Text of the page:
Ado Sa’idu Warawa, Studio Manager at Freedom Radio Kano. Photo credit: Nigeria Health Watch

Unlike other COVID-19 programs, “Rayuwa da Korona” on Freedom Radio has an international dimension. “We understand that this virus isn’t restricted to Nigeria alone. It will be beneficial to our listeners, including the authorities and health officials to know how people are responding and living with the pandemic in other countries,” Warawa said. They reach out to and collate reports from countries like Cameroon, Ghana, Niger and Benin Republic and neighboring states in Nigeria like Katsina, Kaduna, Jigawa and Plateau State.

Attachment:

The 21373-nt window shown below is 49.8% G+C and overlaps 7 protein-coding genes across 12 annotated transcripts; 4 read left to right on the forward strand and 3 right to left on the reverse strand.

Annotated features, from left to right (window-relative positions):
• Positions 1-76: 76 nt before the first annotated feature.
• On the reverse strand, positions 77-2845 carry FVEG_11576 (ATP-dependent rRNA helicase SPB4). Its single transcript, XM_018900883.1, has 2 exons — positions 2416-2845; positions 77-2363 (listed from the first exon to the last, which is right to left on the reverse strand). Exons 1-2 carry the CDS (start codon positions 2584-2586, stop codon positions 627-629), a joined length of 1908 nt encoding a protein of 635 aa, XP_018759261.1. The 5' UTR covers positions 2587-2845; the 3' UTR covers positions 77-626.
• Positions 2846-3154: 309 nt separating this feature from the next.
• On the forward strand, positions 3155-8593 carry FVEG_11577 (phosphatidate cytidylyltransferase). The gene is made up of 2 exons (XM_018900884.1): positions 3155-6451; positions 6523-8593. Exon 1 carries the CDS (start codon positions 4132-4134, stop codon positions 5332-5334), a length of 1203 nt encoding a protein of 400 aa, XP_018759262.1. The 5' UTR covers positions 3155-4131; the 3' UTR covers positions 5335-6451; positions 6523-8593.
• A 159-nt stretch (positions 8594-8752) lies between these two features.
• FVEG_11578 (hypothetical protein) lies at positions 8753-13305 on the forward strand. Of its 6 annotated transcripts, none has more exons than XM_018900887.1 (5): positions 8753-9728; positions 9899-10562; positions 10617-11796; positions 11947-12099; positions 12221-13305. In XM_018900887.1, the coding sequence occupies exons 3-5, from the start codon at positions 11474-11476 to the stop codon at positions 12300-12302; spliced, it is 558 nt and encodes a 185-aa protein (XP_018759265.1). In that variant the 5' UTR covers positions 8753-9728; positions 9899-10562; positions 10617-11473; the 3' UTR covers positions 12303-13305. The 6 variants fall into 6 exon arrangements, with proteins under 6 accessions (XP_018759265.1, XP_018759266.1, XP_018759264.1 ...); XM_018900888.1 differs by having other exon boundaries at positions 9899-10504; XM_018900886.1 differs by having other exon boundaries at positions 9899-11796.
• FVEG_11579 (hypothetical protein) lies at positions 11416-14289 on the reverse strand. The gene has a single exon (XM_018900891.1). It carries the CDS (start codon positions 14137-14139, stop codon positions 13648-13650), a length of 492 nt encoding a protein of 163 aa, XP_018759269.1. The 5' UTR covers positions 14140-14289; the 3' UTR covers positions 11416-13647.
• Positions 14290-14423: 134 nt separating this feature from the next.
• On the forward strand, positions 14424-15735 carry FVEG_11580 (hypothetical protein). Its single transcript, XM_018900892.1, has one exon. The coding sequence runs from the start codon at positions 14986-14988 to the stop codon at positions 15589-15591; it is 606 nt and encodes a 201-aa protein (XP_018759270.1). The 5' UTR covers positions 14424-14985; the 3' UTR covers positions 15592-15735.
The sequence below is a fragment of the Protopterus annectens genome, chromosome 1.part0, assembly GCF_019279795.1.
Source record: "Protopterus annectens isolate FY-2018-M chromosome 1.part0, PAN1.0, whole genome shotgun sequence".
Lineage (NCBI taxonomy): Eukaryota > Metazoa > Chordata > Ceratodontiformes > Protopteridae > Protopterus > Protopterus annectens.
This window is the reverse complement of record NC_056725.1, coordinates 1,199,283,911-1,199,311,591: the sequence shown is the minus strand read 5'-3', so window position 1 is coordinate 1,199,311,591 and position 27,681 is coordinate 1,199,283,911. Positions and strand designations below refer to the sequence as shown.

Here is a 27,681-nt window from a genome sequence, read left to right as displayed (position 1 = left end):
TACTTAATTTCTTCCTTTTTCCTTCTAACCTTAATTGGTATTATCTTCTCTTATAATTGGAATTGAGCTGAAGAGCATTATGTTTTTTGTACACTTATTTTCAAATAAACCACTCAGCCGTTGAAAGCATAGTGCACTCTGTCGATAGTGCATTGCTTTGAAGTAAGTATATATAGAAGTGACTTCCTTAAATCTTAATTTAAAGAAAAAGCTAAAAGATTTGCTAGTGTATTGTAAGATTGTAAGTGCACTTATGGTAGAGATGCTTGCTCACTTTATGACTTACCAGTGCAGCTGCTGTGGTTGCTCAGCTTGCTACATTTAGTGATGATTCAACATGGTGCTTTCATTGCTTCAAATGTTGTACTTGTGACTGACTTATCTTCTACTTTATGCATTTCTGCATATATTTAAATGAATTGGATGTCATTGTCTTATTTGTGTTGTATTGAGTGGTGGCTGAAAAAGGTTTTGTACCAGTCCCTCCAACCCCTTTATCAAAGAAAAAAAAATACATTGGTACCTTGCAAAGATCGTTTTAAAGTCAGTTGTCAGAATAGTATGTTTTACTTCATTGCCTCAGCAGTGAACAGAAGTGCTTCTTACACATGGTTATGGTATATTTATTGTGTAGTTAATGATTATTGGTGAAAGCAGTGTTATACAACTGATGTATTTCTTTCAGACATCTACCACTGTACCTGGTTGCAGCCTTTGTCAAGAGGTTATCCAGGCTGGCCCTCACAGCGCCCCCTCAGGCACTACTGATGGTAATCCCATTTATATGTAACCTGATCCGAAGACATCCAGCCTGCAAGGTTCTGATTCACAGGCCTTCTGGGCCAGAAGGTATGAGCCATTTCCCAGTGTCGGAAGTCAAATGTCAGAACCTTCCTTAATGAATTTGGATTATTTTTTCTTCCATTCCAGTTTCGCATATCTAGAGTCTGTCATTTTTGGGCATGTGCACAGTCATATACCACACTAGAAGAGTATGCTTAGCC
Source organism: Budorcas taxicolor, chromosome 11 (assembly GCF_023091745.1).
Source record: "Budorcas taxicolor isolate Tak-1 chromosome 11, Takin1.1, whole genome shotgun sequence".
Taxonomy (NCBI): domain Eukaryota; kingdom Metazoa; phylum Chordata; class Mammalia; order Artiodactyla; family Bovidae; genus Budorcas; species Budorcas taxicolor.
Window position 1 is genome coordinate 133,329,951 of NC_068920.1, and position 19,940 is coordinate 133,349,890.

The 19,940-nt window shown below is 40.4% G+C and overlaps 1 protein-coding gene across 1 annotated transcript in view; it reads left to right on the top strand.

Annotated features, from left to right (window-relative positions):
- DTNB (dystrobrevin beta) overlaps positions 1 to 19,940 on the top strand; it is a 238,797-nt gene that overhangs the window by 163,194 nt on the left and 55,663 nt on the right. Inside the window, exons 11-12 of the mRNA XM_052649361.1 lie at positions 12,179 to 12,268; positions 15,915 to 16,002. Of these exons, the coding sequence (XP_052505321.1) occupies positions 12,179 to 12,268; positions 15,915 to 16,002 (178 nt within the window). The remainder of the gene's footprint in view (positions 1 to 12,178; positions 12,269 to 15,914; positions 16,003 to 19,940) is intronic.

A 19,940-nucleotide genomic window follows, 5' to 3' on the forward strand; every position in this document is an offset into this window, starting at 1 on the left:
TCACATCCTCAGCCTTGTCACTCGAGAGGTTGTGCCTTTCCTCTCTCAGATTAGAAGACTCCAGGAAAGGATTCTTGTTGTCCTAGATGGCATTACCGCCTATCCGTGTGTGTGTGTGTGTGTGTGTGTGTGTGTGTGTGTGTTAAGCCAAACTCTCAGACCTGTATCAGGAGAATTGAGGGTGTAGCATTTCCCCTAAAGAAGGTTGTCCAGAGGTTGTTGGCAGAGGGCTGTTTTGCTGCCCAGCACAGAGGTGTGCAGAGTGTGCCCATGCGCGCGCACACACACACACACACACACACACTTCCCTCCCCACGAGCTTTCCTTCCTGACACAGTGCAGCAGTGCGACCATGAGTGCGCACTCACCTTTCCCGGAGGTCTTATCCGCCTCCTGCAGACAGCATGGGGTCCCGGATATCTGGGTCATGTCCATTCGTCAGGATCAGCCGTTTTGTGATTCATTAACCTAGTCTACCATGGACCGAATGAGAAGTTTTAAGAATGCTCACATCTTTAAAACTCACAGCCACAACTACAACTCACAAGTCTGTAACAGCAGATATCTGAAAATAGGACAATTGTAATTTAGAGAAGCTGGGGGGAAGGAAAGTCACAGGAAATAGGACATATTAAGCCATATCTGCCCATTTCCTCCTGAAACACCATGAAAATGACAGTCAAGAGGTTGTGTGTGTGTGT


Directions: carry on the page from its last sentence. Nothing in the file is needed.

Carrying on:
Feedback mechanisms to dispel misinformation
During the programme, listeners are able to ask questions which are answered by Dr. Ibrahim Musa, an Epidemiologist and a Consultant at Aminu Kano Teaching Hospital (AKTH). The programme also includes a segment where Freedom Radio’s Digital Media Coordinator, Bashir Sharfadi, counters trending fake news on COVID-19. The segment, “labaran kanzon kurege” (fake stories) is then exported for dissemination to engage audiences on WhatsApp and other social media platforms.

Misinformation also poses a challenge to media houses as they may receive news stories from fake sources. For accuracy, radio stations rely on the NCDC and Federal Ministry of Health as their sources of COVID-19 related information. Freedom Radio also partners with Africa Check, an independent non-profit fact-checking organisation, for verification of information.